Ship Simulator 2008 features fourteen ships you can pilot around eight world ports, completing missions along the way. There is a good variety of boats to choose from: container ships, rescue boats, speedboats, ferries, tug boats, tankers, water taxis, and even the Titanic (and yes, there are icebergs that can cause damage). Future patches plan to introduce two additional ships (a jet ski and hovercraft) plus sinking ships, but Ship Simulator 2008 lacks sailboats (which begs the question: are sailboats ships or boats? If they are boats and not ships, I’ll let this game off the hook). Controlling the boats is straightforward: most boats have engine and rudder controls for power and steering. Some ships also have the ability to manipulate the crane, and you can always take a tour of your boat while autopilot is automatically engaged, maintaining your speed and heading while you hit on that hot chick on “B” deck (no, that’s not actually in the game). You can control Ship Simulator 2008 with either the keyboard or the joystick, and either works well: while the keyboard lacks the finesse of partial throttle, it is easier to just hold down a key than constantly push a joystick forward. The user interface is well-designed, allowing for two-click access to any of the game’s commands. Ship Simulator 2008 also has an “advanced rope system” that allows you to drop anchor, tug another ship, or tie off to a dock (I’m not quite sure what’s so advanced about that, although I don’t specifically remember many games offering those options). You’ll be boating in world locales like England, Marseille, San Francisco, New York, Hamburg, Rotterdam, and Thailand. There are also intermediate oceanic maps that join each of the ports: while these are simply areas of open water, it is nice to show some sort of connectivity between the ports instead of treating them as totally separate areas. This allows for long distance travel and open ocean trips, not that you would really want to do this considering the game takes place in real time.

Ship Simulator 2008 comes with a free roaming mode that is disappointing, considering how much potential there is for non-scripted gameplay in a boating simulation. You can customize your weather, pick and ship and location, and putt around with no limits, but there is nothing to do. It would be cool if missions became available that were appropriate for your ship (like rescues or shipping or whatever) that earned you money to purchase larger ships: a sort of career mode if you will. Dynamically-generated missions would flesh out Ship Simulator 2008 to be a more complete game and add a whole bunch of replay value on top of the thirty included missions. The missions do offer a good bit of variety that are related to each of the ship types in the game: rescuing swimmers, towing damaged or large vessels, taxing tourists, or undergoing the Titanic voyage (with hopefully better results). Most of these activities, however, simply involve traveling to waypoints so there is some repetition involved. There are some other maritime activities that are not modeled that aren’t beyond the scope of the game: Deadliest Catch-like crab fishing could easily be incorporated into the game (I smell expansion). While the game’s controls are straightforward, Ship Simulator 2008 lacks a tutorial (and the version I received didn’t even have a manual) and some marine terminology needs to be explained better (“moor to a boulder?” Sounds dirty). There isn’t any multiplayer yet, although it (like a lot of other things) is planned for a future free patch (apparently, the game is being released in September to a few countries and this is when a lot of these new features will appear). You also can’t save in the middle of a mission, though this (again) will be changed in upcoming patches. The game itself seems to replicate boating very well: small motorboats are agile and quick, while large tankers are slow to respond and require a lot of planning to maneuver. I can safely assume that none of us knows what it’s like to pilot the Titanic, but Ship Simulator 2008’s physics model seems to accurately model the behemoth. Those players looking for an authentic simulation of boating will find a pleasing title in Ship Simulator 2008.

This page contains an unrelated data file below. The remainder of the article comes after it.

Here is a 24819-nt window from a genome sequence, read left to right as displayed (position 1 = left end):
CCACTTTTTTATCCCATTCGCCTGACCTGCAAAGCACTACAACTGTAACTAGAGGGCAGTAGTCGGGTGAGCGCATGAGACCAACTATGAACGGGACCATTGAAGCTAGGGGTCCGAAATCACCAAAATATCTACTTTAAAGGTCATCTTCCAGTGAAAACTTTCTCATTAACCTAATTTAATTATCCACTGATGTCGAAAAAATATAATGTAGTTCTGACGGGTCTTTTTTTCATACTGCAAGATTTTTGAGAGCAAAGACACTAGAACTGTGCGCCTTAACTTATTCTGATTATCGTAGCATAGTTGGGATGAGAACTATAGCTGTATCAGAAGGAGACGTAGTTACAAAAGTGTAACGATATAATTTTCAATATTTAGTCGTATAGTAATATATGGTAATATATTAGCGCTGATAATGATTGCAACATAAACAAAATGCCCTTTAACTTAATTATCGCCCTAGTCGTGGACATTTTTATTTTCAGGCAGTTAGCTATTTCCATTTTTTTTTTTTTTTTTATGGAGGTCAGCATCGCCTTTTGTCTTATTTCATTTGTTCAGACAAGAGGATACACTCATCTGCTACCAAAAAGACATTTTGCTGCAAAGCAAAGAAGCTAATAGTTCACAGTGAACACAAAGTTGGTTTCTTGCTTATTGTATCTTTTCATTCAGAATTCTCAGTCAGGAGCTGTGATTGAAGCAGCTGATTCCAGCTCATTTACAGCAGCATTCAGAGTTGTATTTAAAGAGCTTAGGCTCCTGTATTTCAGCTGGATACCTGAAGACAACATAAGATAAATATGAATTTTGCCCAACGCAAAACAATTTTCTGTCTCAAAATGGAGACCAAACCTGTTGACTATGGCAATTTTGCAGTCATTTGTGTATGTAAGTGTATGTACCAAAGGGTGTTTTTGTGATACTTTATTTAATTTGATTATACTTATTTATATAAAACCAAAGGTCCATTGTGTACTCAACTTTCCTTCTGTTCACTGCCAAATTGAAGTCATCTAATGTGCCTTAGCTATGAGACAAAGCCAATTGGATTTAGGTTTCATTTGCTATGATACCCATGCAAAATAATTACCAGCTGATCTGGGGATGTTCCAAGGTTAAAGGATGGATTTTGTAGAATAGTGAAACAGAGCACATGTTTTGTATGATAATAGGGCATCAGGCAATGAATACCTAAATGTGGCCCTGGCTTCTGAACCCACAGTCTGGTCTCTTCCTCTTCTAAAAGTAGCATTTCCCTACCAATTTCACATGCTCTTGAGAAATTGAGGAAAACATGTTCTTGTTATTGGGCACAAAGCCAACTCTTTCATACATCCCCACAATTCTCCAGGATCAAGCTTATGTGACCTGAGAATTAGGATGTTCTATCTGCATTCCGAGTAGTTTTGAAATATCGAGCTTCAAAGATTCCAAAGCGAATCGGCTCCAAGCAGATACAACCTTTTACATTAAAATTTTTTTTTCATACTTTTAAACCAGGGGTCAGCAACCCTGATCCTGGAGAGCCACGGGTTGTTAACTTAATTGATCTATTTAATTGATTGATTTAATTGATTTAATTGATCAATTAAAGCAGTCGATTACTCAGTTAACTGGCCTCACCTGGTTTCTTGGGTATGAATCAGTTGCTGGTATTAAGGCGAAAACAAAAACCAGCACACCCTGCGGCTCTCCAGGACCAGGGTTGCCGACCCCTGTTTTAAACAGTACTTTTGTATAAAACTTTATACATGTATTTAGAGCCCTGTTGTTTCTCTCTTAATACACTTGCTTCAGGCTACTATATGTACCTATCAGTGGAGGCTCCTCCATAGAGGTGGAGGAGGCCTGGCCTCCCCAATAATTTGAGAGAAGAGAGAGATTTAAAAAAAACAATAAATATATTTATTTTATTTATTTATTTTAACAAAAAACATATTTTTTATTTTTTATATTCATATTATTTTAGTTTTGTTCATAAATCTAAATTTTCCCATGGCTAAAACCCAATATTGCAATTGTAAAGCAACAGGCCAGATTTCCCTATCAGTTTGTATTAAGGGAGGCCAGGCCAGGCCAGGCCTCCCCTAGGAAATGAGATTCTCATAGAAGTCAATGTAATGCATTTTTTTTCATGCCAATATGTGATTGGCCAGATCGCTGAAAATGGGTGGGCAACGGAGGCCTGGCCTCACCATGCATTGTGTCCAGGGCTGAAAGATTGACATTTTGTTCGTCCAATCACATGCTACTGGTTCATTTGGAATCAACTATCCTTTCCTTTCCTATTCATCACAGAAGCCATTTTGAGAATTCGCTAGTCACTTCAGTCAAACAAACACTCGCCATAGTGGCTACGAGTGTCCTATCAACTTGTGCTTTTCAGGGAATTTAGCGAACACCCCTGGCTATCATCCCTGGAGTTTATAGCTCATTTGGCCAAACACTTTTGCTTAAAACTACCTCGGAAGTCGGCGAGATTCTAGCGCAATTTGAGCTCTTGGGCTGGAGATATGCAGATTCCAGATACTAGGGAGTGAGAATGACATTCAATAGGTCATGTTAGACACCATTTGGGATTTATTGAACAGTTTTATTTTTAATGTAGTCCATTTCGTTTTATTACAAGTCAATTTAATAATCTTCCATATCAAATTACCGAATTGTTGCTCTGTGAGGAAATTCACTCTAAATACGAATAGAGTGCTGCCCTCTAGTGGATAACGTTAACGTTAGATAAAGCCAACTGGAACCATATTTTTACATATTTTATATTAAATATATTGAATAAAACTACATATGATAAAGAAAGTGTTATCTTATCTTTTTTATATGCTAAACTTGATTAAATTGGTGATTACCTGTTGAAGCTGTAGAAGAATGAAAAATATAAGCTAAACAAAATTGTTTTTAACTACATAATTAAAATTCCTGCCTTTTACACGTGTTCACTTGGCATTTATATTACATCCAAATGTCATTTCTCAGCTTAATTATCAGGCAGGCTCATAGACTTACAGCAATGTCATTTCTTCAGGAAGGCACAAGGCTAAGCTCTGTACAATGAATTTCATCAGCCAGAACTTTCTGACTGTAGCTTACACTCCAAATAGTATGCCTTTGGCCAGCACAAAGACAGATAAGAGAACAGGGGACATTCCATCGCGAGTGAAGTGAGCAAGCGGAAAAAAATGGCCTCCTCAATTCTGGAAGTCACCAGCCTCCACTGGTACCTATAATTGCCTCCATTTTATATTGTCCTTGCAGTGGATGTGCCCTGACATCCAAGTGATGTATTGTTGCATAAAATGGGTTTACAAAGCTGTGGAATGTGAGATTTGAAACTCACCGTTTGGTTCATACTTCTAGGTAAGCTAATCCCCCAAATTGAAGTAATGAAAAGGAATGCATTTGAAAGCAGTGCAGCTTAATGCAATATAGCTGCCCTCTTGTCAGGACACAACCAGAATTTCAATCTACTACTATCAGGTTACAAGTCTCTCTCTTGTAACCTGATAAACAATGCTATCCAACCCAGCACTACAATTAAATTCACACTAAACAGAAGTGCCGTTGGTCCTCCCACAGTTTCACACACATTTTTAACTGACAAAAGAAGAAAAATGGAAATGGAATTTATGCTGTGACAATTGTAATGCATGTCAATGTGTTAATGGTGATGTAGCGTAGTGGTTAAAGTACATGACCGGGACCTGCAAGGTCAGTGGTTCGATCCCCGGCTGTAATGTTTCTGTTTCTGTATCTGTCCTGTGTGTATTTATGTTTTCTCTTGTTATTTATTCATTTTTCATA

IN CLOSING
Ship Simulator 2008 is a couple of features away from rivaling the Flight Simulator series: it brings almost the same level of quality to maritime operations as that particular franchise does to air travel. The graphics of the game are absolutely spectacular and each of the game’s environments is replicated in high detail, presenting realistic locales in which to do your boating fun. There are thirty missions that offer a range of different activities, although most of them just involve moving to a set of waypoints so none of the missions are challenging and some are actually tedious instead of enjoyable. Like Bus Driver, Ship Simulator 2008 is a faithful recreation that some will find extremely boring and some will find extremely realistic and engaging: it depends on whether you like driving boats. And if you do like driving boats, then Ship Simulator 2008 is a very enjoyable game.